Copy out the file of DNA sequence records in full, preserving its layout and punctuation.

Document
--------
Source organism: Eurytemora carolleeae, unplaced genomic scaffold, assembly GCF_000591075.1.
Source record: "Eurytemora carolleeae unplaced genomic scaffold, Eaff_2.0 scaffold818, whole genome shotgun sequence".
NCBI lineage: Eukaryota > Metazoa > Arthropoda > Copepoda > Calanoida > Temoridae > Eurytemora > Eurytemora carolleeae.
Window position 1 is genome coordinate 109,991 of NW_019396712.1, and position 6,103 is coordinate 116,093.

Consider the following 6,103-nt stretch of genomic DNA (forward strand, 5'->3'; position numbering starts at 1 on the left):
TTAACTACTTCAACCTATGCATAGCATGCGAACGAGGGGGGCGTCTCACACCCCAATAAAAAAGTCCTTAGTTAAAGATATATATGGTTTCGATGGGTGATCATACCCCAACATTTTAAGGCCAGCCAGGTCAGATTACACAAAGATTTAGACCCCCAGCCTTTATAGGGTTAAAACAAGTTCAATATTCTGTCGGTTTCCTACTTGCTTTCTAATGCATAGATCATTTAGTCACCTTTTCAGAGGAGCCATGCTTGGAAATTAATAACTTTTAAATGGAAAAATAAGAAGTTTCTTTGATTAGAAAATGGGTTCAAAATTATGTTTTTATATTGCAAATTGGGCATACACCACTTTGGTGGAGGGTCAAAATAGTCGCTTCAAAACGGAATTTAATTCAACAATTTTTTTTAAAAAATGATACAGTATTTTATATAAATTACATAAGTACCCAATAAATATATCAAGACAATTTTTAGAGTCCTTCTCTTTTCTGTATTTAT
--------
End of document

Source organism: Eurytemora carolleeae, unplaced genomic scaffold, assembly GCF_000591075.1.
Source record: "Eurytemora carolleeae unplaced genomic scaffold, Eaff_2.0 scaffold818, whole genome shotgun sequence".
NCBI lineage: Eukaryota > Metazoa > Arthropoda > Copepoda > Calanoida > Temoridae > Eurytemora > Eurytemora carolleeae.
Window position 1 is genome coordinate 109,991 of NW_019396712.1, and position 6,103 is coordinate 116,093.

Consider the following 6,103-nt stretch of genomic DNA (forward strand, 5'->3'; position numbering starts at 1 on the left):
TTAACTACTTCAACCTATGCATAGCATGCGAACGAGGGGGGCGTCTCACACCCCAATAAAAAAGTCCTTAGTTAAAGATATATATGGTTTCGATGGGTGATCATACCCCAACATTTTAAGGCCAGCCAGGTCAGATTACACAAAGATTTAGACCCCCAGCCTTTATAGGGTTAAAACAAGTTCAATATTCTGTCGGTTTCCTACTTGCTTTCTAATGCATAGATCATTTAGTCACCTTTTCAGAGGAGCCATGCTTGGAAATTAATAACTTTTAAATGGAAAAATAAGAAGTTTCTTTGATTAGAAAATGGGTTCAAAATTATGTTTTTATATTGCAAATTGGGCATACACCACTTTGGTGGAGGGTCAAAATAGTCGCTTCAAAACGGAATTTAATTCAACAATTTTTTTTAAAAAATGATACAGTATTTTATATAAATTACATAAGTACCCAATAAATATATCAAGACAATTTTTAGAGTCCTTCTCTTTTCTGTATTTAT